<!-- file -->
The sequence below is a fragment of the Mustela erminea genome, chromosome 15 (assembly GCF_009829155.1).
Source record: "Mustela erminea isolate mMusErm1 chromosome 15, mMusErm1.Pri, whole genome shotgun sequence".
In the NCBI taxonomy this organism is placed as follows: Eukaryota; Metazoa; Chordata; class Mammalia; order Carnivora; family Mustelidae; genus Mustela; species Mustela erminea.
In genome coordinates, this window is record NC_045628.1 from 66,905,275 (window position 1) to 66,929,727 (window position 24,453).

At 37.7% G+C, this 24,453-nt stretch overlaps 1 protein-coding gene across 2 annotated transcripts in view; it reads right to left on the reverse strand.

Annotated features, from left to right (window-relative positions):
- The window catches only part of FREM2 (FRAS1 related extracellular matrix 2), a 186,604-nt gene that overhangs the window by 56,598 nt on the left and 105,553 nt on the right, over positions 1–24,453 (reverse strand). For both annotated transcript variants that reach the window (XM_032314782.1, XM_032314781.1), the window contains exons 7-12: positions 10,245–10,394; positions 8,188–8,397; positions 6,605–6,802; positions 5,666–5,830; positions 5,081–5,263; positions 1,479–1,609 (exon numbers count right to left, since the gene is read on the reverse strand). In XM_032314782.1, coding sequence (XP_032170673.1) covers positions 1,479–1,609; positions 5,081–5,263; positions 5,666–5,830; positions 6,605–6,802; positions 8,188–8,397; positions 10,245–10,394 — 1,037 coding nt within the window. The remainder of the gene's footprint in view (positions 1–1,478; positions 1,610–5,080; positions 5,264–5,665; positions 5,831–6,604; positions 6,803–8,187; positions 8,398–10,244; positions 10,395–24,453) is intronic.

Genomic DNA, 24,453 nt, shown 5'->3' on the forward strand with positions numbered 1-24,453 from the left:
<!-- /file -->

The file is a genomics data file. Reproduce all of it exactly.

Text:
The sequence below is a fragment of the Mustela erminea genome, chromosome 15 (assembly GCF_009829155.1).
Source record: "Mustela erminea isolate mMusErm1 chromosome 15, mMusErm1.Pri, whole genome shotgun sequence".
In the NCBI taxonomy this organism is placed as follows: Eukaryota; Metazoa; Chordata; class Mammalia; order Carnivora; family Mustelidae; genus Mustela; species Mustela erminea.
In genome coordinates, this window is record NC_045628.1 from 66,905,275 (window position 1) to 66,929,727 (window position 24,453).

At 37.7% G+C, this 24,453-nt stretch overlaps 1 protein-coding gene across 2 annotated transcripts in view; it reads right to left on the reverse strand.

Annotated features, from left to right (window-relative positions):
- The window catches only part of FREM2 (FRAS1 related extracellular matrix 2), a 186,604-nt gene that overhangs the window by 56,598 nt on the left and 105,553 nt on the right, over positions 1–24,453 (reverse strand). For both annotated transcript variants that reach the window (XM_032314782.1, XM_032314781.1), the window contains exons 7-12: positions 10,245–10,394; positions 8,188–8,397; positions 6,605–6,802; positions 5,666–5,830; positions 5,081–5,263; positions 1,479–1,609 (exon numbers count right to left, since the gene is read on the reverse strand). In XM_032314782.1, coding sequence (XP_032170673.1) covers positions 1,479–1,609; positions 5,081–5,263; positions 5,666–5,830; positions 6,605–6,802; positions 8,188–8,397; positions 10,245–10,394 — 1,037 coding nt within the window. The remainder of the gene's footprint in view (positions 1–1,478; positions 1,610–5,080; positions 5,264–5,665; positions 5,831–6,604; positions 6,803–8,187; positions 8,398–10,244; positions 10,395–24,453) is intronic.

Genomic DNA, 24,453 nt, shown 5'->3' on the forward strand with positions numbered 1-24,453 from the left: